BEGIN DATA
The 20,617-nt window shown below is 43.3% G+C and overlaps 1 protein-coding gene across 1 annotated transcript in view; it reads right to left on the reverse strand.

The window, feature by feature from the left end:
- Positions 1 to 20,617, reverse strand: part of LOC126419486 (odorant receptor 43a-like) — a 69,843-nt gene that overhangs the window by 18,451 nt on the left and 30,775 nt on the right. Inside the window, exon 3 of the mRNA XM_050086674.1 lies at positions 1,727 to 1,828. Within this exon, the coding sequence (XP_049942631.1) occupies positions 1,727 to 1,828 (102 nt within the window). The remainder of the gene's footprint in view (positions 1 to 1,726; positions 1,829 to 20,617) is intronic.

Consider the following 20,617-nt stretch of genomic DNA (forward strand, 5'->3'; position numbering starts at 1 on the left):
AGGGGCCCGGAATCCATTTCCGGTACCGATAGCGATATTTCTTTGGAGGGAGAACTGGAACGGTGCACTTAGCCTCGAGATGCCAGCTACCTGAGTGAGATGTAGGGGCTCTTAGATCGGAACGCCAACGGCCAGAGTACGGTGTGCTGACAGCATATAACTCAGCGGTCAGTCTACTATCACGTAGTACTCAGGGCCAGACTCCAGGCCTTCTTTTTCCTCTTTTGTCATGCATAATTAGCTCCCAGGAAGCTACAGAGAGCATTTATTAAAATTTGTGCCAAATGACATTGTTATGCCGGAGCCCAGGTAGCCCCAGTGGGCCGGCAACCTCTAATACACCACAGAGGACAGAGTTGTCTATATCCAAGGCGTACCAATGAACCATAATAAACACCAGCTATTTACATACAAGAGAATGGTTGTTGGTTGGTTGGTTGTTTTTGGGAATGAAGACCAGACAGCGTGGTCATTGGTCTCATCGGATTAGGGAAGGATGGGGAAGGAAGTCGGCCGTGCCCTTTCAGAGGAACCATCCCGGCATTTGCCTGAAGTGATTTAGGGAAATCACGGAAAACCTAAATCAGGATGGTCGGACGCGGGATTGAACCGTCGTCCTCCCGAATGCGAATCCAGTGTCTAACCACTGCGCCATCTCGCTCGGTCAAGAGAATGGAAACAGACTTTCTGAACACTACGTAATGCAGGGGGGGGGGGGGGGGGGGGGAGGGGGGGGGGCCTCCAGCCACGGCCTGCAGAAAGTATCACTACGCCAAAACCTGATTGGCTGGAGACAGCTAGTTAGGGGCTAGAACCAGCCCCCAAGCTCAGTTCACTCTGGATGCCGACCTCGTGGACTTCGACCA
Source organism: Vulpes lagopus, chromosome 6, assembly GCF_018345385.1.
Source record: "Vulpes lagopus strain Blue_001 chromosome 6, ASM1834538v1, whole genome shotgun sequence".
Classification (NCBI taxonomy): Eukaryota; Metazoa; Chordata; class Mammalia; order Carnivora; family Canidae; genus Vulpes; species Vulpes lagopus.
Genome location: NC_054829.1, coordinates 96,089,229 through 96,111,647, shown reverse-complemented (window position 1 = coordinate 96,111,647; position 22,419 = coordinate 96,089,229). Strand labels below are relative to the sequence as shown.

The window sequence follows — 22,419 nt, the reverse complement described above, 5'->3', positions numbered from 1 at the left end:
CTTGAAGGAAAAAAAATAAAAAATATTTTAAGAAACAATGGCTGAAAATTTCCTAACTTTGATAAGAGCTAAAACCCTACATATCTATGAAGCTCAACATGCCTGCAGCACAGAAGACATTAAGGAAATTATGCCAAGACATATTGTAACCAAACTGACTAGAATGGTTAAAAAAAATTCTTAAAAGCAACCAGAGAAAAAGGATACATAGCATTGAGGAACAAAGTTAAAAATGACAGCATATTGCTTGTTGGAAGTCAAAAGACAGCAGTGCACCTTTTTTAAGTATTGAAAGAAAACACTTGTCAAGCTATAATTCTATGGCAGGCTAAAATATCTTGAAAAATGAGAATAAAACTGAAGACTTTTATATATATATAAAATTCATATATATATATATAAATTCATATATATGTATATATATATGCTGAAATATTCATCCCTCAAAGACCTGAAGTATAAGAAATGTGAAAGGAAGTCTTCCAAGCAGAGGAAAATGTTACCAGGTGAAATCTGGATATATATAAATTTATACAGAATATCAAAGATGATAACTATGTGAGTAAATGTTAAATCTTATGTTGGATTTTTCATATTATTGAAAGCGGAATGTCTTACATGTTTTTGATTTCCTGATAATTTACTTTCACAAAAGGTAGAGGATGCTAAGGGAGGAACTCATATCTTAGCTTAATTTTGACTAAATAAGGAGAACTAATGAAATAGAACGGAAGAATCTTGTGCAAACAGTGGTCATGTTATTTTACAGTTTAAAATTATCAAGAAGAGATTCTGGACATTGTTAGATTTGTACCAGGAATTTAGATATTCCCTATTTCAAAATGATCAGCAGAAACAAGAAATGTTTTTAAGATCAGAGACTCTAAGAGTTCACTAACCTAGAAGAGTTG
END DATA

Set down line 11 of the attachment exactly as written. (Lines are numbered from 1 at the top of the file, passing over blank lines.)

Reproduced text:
CTTGAAGGAAAAAAAATAAAAAATATTTTAAGAAACAATGGCTGAAAATTTCCTAACTTTGATAAGAGCTAAAACCCTACATATCTATGAAGCTCAACATGCCTGCAGCACAGAAGACATTAAGGAAATTATGCCAAGACATATTGTAACCAAACTGACTAGAATGGTTAAAAAAAATTCTTAAAAGCAACCAGAGAAAAAGGATACATAGCATTGAGGAACAAAGTTAAAAATGACAGCATATTGCTTGTTGGAAGTCAAAAGACAGCAGTGCACCTTTTTTAAGTATTGAAAGAAAACACTTGTCAAGCTATAATTCTATGGCAGGCTAAAATATCTTGAAAAATGAGAATAAAACTGAAGACTTTTATATATATATAAAATTCATATATATATATATAAATTCATATATATGTATATATATATGCTGAAATATTCATCCCTCAAAGACCTGAAGTATAAGAAATGTGAAAGGAAGTCTTCCAAGCAGAGGAAAATGTTACCAGGTGAAATCTGGATATATATAAATTTATACAGAATATCAAAGATGATAACTATGTGAGTAAATGTTAAATCTTATGTTGGATTTTTCATATTATTGAAAGCGGAATGTCTTACATGTTTTTGATTTCCTGATAATTTACTTTCACAAAAGGTAGAGGATGCTAAGGGAGGAACTCATATCTTAGCTTAATTTTGACTAAATAAGGAGAACTAATGAAATAGAACGGAAGAATCTTGTGCAAACAGTGGTCATGTTATTTTACAGTTTAAAATTATCAAGAAGAGATTCTGGACATTGTTAGATTTGTACCAGGAATTTAGATATTCCCTATTTCAAAATGATCAGCAGAAACAAGAAATGTTTTTAAGATCAGAGACTCTAAGAGTTCACTAACCTAGAAGAGTTG